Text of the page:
The Faroese economy is totally dependent on the fishing and fish farming industry as 97% of the export value derive from fish products.
The Faroese commercial fleet comprises long-liners, gill-netters, single and pair trawlers, purse seiners and a number of ocean-going factory vessels, as well as smaller coastal vessels. Together they exploit the diversity of marine species and stocks, both within the domestic 200 mile exclusive fisheries zone as well as in distant fishing grounds (fisheries treaties) and international waters.
A large variety of fish stocks is utilized. The most important fish for the Faroese fleet are: groundfish stocks of cod, haddock, saithe, redfish, Greenland halibut, deep water stocks like blue ling and the pelagic fisheries for herring, blue whiting and mackerel.
The farming of Atlantic salmon and rainbow trout is an important and growing part of the total Faroese fish production. The clean, temperate waters and strong currents around the Faroe Islands provide ideal conditions for fish farming.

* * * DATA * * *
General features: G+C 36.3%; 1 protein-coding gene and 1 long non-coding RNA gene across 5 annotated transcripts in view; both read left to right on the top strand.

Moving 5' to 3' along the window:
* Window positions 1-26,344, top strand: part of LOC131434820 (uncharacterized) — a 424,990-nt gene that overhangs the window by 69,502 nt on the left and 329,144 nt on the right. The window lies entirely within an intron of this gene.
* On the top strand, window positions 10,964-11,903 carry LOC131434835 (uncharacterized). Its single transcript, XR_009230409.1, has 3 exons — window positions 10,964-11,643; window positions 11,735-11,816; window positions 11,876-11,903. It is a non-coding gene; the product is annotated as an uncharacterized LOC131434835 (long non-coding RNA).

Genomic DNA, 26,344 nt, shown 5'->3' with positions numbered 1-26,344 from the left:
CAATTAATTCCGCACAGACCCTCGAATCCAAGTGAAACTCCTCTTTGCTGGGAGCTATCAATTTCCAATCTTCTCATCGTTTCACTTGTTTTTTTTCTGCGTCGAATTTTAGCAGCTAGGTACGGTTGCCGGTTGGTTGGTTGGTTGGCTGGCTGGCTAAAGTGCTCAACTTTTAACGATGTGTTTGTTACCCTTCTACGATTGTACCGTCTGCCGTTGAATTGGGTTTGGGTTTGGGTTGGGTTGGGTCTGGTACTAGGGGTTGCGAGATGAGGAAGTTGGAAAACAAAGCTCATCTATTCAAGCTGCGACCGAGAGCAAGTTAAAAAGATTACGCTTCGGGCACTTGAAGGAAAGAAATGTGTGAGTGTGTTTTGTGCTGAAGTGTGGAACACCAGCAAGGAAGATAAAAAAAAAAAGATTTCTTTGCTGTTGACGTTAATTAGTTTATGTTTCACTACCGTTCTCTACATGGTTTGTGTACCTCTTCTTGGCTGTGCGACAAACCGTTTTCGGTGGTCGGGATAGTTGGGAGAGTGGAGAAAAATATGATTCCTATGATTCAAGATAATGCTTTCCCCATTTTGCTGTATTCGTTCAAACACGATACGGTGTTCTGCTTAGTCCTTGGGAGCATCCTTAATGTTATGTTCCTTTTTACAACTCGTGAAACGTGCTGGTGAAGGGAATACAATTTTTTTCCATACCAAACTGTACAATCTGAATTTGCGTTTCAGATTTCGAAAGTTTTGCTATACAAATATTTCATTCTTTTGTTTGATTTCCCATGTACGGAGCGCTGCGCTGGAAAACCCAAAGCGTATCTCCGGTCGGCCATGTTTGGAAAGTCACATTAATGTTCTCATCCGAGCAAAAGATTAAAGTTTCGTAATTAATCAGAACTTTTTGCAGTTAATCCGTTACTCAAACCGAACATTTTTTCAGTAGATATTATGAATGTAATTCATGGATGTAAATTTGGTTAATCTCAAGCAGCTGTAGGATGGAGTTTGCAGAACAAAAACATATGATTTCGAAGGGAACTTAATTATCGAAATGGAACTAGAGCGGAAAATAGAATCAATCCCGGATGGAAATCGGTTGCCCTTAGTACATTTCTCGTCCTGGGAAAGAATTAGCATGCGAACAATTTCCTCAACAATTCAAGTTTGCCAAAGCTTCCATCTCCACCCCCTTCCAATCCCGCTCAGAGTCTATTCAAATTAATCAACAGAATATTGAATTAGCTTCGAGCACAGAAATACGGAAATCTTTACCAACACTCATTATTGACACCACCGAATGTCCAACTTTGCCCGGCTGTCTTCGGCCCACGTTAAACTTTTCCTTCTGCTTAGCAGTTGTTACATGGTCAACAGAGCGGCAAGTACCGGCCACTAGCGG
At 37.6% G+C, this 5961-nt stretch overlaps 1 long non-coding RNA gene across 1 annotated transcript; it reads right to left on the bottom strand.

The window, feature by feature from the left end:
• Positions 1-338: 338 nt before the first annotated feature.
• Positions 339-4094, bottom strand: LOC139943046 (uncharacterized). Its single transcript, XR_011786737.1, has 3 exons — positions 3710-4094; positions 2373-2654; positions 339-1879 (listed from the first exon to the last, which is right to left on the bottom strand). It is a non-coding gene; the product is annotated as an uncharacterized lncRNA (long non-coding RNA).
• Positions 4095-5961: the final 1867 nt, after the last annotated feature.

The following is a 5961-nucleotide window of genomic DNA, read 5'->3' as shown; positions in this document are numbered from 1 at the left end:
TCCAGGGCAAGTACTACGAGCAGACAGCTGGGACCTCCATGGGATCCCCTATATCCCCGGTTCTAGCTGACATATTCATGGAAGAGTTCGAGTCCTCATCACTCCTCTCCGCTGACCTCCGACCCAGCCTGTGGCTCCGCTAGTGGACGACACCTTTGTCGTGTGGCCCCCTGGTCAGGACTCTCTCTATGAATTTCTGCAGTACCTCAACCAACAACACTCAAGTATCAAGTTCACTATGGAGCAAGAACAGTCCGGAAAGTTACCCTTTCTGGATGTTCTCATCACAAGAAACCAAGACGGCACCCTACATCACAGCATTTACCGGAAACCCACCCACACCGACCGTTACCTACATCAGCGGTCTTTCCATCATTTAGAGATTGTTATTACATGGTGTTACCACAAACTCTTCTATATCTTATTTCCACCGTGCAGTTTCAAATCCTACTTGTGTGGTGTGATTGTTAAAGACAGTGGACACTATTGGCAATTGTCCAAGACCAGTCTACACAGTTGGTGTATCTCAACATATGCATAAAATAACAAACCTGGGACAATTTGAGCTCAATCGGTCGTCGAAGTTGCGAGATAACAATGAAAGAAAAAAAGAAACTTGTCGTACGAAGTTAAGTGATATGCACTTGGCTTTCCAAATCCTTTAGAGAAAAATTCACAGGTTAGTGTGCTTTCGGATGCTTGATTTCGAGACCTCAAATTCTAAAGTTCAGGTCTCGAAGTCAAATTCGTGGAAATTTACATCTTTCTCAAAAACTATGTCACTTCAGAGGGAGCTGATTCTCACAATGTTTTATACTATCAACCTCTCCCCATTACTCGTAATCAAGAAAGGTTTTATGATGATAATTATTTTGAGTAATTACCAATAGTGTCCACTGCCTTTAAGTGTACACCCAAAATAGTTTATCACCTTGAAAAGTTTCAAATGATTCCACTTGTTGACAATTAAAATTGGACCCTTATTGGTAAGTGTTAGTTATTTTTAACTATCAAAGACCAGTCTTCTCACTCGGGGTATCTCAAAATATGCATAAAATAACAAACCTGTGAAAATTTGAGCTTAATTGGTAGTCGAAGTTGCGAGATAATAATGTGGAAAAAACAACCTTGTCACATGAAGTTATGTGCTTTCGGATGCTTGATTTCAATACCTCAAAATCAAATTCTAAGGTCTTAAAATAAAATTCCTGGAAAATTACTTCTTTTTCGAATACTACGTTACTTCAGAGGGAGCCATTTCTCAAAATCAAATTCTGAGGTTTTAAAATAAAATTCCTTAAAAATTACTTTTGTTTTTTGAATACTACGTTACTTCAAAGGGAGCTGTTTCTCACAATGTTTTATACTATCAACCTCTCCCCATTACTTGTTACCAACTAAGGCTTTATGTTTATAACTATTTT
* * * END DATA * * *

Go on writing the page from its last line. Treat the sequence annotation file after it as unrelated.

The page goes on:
Although it is not a big industry the tourism is the second largest industry in the Faroe Islands, followed by woolen garments, as several designers now have made Faroese wool and ancient knitting patterns their trademark.
These last few years wool really has been restored to favour. As the country’s own name indicates, sheep have been a decisive part of the basis of life in the islands and a couple of hundred years ago wool was of the same importance for the country’s export, percent wise, as fish is today. ‘Wool is Faroe gold’, people used to say in the old days. But then the world’s many new and cheaper textiles began streaming in, and for many years wool was considered more of a burden than a benefit.